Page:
Social distancing is hard – especially for children who don’t understand why they can’t get closer to their friends. So, to make things just a little easier, here are five socially distanced games you can play while children are still arriving before the service or even after the service if you need to fill a bit more time (we’ve all been there).
1. Freeze Dance
This game is super simple and can take as much or as little time as you have
allotted. Put together a playlist of fun, upbeat music and you’re ready to go. Tell the
kids to show off their best dance moves so long as the music is playing. Then, when
the music stops, tell them to freeze in whatever position they’re in. The classic game
eliminates the kids who don’t freeze immediately when the music stops. You can do
that, or you could consider using a physical challenge for those who don’t freeze.
For example, ten jumping jacks or five push-ups.
2. Simon Says
This is another classic. Think of ways to get creative. Rather than a simple round of
“Simon says, ‘Touch your nose,’” tell them to play air guitar, waddle like a penguin,
act like a monkey. Another way to make it just a little bit harder would be to have
the kids do the opposite of what you say. (You may want to go back to simple
instructions for this one). For instance, if Simon says to stand in their right foot, the
kids have to stand on their left foot.
3. High Wire
Using tape or carpet Velcro, create a “tight rope” walk for the kids to follow. It could
be as simple as a long straight line or as complex as a path that zigs and zags
around the room. Bonus: if you have a couple of volunteers that can help monitor
the course, create a couple of stops where the kids have to do a challenge – bust
out their best dance move, spin in a circle three times, do ten jumping jacks –
before continuing on with the course. And, if they lose their balance, send them
back to the beginning!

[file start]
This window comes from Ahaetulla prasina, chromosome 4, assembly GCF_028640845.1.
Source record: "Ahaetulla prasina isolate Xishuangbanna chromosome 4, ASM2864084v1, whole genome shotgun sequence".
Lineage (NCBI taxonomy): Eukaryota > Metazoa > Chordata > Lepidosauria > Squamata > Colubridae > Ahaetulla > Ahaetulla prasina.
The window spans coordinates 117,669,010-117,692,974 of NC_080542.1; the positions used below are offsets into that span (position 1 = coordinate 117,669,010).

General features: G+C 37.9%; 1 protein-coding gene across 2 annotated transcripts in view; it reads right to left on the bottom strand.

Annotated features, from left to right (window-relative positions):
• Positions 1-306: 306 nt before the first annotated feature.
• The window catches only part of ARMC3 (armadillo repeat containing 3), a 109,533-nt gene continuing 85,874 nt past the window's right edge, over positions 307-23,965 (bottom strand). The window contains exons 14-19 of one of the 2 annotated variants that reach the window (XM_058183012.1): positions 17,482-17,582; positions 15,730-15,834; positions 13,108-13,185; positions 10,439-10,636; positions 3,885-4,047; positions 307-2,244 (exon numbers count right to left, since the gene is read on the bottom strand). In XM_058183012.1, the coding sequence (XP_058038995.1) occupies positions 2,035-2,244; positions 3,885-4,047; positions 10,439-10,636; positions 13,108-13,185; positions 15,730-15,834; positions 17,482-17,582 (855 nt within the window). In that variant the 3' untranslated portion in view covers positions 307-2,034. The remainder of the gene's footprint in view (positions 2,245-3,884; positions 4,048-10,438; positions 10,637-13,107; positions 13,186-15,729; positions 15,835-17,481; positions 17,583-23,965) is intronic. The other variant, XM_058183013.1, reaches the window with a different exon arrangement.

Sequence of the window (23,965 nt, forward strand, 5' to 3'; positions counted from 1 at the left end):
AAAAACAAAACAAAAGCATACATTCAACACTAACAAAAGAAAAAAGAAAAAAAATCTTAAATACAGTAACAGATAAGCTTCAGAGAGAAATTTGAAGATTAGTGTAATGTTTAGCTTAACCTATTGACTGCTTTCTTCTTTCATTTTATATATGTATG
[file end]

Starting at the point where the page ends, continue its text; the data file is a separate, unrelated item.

4. Lion's Den
Line the kids up on one end of the room – six feet apart. Choose one child to be
“the lion.” The lion is in its den and goes to sleep (“the den” should be about midway
between the starting and finish line and off to one side). When the lion closes his or
her eyes, the other players must silently tiptoe past the den from the starting line to
the finish line. If the lion hears any noise, it will wake up and roar! The other plays
must freeze in place. If the lion catches any of the other players moving, that player
has to go back to the starting line. The first player to make it to the finish line
without getting caught by the lion is the new lion.
5. I Spy
Create a real-life I Spy game in your children’s ministry room! Print out a series of
images and hide them around the room. Then, make a list of all of the items the
kids need to find so they can check them off as they go! The best part of this game
is that it can change with the seasons. For summer, hide pictures of flip-flops, palm
trees, and sunglasses. You can update it for fall with pumpkins and leaves that have
changed colors. You get the idea. But you can easily change the location of the
pictures week to week to keep it fresh and fun!
So, there you go—five socially distanced games you can pull out whenever you need them. On the whole they take very little preparation or supplies. Let us know what you’re doing to keep your kids safe as you reopen!